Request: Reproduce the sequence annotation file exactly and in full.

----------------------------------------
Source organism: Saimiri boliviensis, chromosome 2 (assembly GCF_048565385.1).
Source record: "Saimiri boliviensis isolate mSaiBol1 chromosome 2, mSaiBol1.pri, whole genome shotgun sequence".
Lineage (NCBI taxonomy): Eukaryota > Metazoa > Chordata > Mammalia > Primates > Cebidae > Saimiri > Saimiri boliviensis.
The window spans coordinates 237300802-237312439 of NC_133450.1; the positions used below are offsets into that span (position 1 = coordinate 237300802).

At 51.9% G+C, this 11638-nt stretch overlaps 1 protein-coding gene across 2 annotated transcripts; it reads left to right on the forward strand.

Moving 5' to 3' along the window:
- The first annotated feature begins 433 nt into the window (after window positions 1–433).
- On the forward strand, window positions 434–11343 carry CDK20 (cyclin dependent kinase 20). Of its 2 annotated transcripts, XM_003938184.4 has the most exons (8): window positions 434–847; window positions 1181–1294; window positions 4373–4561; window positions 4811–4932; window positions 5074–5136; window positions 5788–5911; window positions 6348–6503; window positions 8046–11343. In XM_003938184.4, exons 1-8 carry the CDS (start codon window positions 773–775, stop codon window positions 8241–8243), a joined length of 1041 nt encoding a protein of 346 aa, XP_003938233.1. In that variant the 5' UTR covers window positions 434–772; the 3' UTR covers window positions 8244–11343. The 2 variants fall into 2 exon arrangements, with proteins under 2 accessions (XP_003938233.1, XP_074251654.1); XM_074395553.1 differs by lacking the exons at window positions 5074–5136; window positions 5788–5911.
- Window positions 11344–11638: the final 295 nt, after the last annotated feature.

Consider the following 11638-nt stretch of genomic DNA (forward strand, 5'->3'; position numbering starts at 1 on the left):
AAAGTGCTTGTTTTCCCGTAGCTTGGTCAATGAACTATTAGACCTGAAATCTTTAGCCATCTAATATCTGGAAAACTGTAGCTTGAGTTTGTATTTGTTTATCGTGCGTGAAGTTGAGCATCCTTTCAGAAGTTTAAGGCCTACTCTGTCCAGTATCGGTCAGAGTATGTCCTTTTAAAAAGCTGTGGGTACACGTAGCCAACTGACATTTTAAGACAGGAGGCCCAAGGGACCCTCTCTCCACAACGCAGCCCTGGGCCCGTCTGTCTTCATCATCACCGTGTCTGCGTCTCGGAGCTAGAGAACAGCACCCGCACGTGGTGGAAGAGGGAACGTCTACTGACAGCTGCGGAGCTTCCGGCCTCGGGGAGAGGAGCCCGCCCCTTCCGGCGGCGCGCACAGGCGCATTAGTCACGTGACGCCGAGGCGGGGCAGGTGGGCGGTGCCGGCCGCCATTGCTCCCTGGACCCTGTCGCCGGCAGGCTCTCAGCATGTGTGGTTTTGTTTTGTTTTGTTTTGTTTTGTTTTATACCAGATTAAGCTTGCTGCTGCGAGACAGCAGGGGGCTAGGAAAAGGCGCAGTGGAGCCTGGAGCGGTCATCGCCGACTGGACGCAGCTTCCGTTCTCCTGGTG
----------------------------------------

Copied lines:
Source organism: Saimiri boliviensis, chromosome 2 (assembly GCF_048565385.1).
Source record: "Saimiri boliviensis isolate mSaiBol1 chromosome 2, mSaiBol1.pri, whole genome shotgun sequence".
Lineage (NCBI taxonomy): Eukaryota > Metazoa > Chordata > Mammalia > Primates > Cebidae > Saimiri > Saimiri boliviensis.
The window spans coordinates 237300802-237312439 of NC_133450.1; the positions used below are offsets into that span (position 1 = coordinate 237300802).

At 51.9% G+C, this 11638-nt stretch overlaps 1 protein-coding gene across 2 annotated transcripts; it reads left to right on the forward strand.

Moving 5' to 3' along the window:
- The first annotated feature begins 433 nt into the window (after window positions 1–433).
- On the forward strand, window positions 434–11343 carry CDK20 (cyclin dependent kinase 20). Of its 2 annotated transcripts, XM_003938184.4 has the most exons (8): window positions 434–847; window positions 1181–1294; window positions 4373–4561; window positions 4811–4932; window positions 5074–5136; window positions 5788–5911; window positions 6348–6503; window positions 8046–11343. In XM_003938184.4, exons 1-8 carry the CDS (start codon window positions 773–775, stop codon window positions 8241–8243), a joined length of 1041 nt encoding a protein of 346 aa, XP_003938233.1. In that variant the 5' UTR covers window positions 434–772; the 3' UTR covers window positions 8244–11343. The 2 variants fall into 2 exon arrangements, with proteins under 2 accessions (XP_003938233.1, XP_074251654.1); XM_074395553.1 differs by lacking the exons at window positions 5074–5136; window positions 5788–5911.
- Window positions 11344–11638: the final 295 nt, after the last annotated feature.

Consider the following 11638-nt stretch of genomic DNA (forward strand, 5'->3'; position numbering starts at 1 on the left):
AAAGTGCTTGTTTTCCCGTAGCTTGGTCAATGAACTATTAGACCTGAAATCTTTAGCCATCTAATATCTGGAAAACTGTAGCTTGAGTTTGTATTTGTTTATCGTGCGTGAAGTTGAGCATCCTTTCAGAAGTTTAAGGCCTACTCTGTCCAGTATCGGTCAGAGTATGTCCTTTTAAAAAGCTGTGGGTACACGTAGCCAACTGACATTTTAAGACAGGAGGCCCAAGGGACCCTCTCTCCACAACGCAGCCCTGGGCCCGTCTGTCTTCATCATCACCGTGTCTGCGTCTCGGAGCTAGAGAACAGCACCCGCACGTGGTGGAAGAGGGAACGTCTACTGACAGCTGCGGAGCTTCCGGCCTCGGGGAGAGGAGCCCGCCCCTTCCGGCGGCGCGCACAGGCGCATTAGTCACGTGACGCCGAGGCGGGGCAGGTGGGCGGTGCCGGCCGCCATTGCTCCCTGGACCCTGTCGCCGGCAGGCTCTCAGCATGTGTGGTTTTGTTTTGTTTTGTTTTGTTTTGTTTTATACCAGATTAAGCTTGCTGCTGCGAGACAGCAGGGGGCTAGGAAAAGGCGCAGTGGAGCCTGGAGCGGTCATCGCCGACTGGACGCAGCTTCCGTTCTCCTGGTG